North American Malware Trends: Taking a Proactive Approach to Modern Threats
by Jennifer Hernandez, Anjali Patil and Jay Yaneza (Trend Micro Cyber Safety Solutions Team)
The IT teams of medium and large businesses are expected to protect their networks from high-risk enterprise threats. At the same time, they are also expected to concentrate on their main role, which is managing the day-to-day IT operations of their companies. To help IT teams decide where their points of focus should be to create an effective security strategy, we took a look at data based on the Trend Micro Smart Protection Network infrastructure in North America in the first quarter of 2018. We determined the trends in the threat landscape and paint a picture of the main types of threats that both individuals and organizations face today. From there, we were able to summarize the trends into three main points:
- Information stealers remained to be among the most prevalent malware today.
- Despite its decline, ransomware was still among our top detections.
- Cryptocurrency miners continued to gain traction in line with the hype around cryptocurrency.
The information we’ve gathered points to the importance of implementing a proactive incident response strategy, including threat detection and incident response capabilities when possible and expert assistance where necessary.
Total malware detections in North America in Q1 2018
Malware families such as EMOTET, DRIDEX, and QAKBOT were neither new nor especially noteworthy. Yet they were still among those that had high detections. They are extensively used by cybercriminals looking to steal information because of their effectivity, wide array of capabilities (such as email spamming and lateral movement), and fast propagation techniques (including spreading via botnets). Given the large number of security technologies that are designed to combat them, it would make sense to think that IT teams would have little difficulty detecting and containing these threats. However, our high detection numbers indicate that they still pose a significant problem for organizations. Considering that there are even more challenging threats in the wild, we start to get an idea of what IT teams are dealing with when it comes to security.
While our data showed declining numbers, make no mistake about it: Ransomware still had high detection counts. These included two notable ransomware variants, WCRY and LOCKY. WCRY, perhaps the most noteworthy malware of 2017, struck anew with attacks on an aerospace corporation. LOCKY, while perhaps not as notable as WCRY in terms of making media headlines, still accounted for the majority of malicious email traffic.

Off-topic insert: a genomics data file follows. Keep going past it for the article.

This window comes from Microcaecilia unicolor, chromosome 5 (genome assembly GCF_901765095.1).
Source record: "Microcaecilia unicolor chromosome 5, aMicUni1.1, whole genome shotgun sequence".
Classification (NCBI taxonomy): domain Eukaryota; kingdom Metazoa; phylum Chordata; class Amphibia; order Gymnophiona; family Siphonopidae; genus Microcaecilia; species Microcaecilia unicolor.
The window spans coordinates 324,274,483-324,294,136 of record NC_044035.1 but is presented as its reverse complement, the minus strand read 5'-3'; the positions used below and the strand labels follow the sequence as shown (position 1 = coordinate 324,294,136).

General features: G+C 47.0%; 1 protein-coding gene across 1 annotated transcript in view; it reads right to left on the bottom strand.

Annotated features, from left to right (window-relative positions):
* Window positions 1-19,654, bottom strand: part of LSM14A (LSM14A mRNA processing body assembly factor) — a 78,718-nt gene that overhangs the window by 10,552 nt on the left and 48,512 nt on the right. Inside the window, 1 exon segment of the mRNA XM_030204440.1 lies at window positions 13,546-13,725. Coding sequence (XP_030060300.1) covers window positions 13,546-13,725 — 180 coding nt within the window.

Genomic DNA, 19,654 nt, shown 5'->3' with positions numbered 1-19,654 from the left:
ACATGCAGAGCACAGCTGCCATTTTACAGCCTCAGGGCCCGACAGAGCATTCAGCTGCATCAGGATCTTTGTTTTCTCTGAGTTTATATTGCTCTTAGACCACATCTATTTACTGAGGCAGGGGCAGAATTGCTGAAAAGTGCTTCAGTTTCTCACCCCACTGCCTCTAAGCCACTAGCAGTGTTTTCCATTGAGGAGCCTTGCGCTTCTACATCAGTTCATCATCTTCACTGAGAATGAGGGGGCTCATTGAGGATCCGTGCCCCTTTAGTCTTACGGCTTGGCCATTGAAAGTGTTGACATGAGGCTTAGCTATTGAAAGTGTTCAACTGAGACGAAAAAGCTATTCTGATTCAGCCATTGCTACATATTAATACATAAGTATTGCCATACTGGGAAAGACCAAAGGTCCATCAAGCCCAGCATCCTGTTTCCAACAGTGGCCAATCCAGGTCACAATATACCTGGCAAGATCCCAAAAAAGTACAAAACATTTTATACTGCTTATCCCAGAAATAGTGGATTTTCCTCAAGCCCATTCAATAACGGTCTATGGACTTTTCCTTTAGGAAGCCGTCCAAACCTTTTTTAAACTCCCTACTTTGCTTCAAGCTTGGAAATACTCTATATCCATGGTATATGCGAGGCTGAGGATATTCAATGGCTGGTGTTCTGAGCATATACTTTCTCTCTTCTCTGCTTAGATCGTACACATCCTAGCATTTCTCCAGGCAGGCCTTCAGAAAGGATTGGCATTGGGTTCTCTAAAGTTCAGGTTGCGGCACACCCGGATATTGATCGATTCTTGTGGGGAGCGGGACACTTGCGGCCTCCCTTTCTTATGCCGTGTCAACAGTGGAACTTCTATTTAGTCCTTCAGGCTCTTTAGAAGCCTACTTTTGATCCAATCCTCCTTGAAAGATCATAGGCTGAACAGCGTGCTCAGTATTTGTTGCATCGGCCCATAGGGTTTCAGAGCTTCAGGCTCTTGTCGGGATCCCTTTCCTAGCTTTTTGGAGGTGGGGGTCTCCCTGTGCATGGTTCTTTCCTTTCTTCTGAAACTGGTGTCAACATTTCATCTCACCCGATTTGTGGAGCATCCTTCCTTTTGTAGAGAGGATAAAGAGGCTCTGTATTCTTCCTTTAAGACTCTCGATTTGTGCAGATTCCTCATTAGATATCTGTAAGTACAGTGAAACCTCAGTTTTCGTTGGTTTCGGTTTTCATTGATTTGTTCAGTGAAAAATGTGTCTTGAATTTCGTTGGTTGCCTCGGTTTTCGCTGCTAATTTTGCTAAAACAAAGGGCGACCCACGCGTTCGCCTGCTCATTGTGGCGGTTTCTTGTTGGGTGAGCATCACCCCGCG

Ransomware can be devastating for organizations, as essential data or even the actual operations can be compromised. For example, a computer containing health records can be infected and its data encrypted, preventing access to important patient information. In a worse scenario, large numbers of an enterprise’s endpoints can be crippled, resulting in the inability to run the business properly. With these in mind, IT teams have a strong reason to ensure that their networks are as safe as possible from a full-blown attack.
Unsurprisingly, the hype surrounding cryptocurrencies seems to have a direct correlation to the rise of cryptocurrency miners, the malicious sort of which uses the resources of victimized systems to surreptitiously harvest cryptocurrencies on behalf of the attackers. Cryptocurrency miners emerged as the second most detected type of malware in North America in Q1 2018, with miners such as COINHIVE, COINMINER, MALXMR, and CRYPTONIGHT among the most notable variants.
IT teams may have trouble detecting cryptocurrency mining malware in their networks, since malicious miners are designed to be difficult to detect and to remain in the victimized systems as long as possible. This means that an attacker can infect an endpoint and earn cryptocurrencies with little effort and without the user noticing anything amiss except for decreased system performance, which can be attributed to other factors. While damaging enough to individual users, cryptocurrency mining malware in an enterprise environment can be even worse as compromised system performance can affect an organization’s bottom line.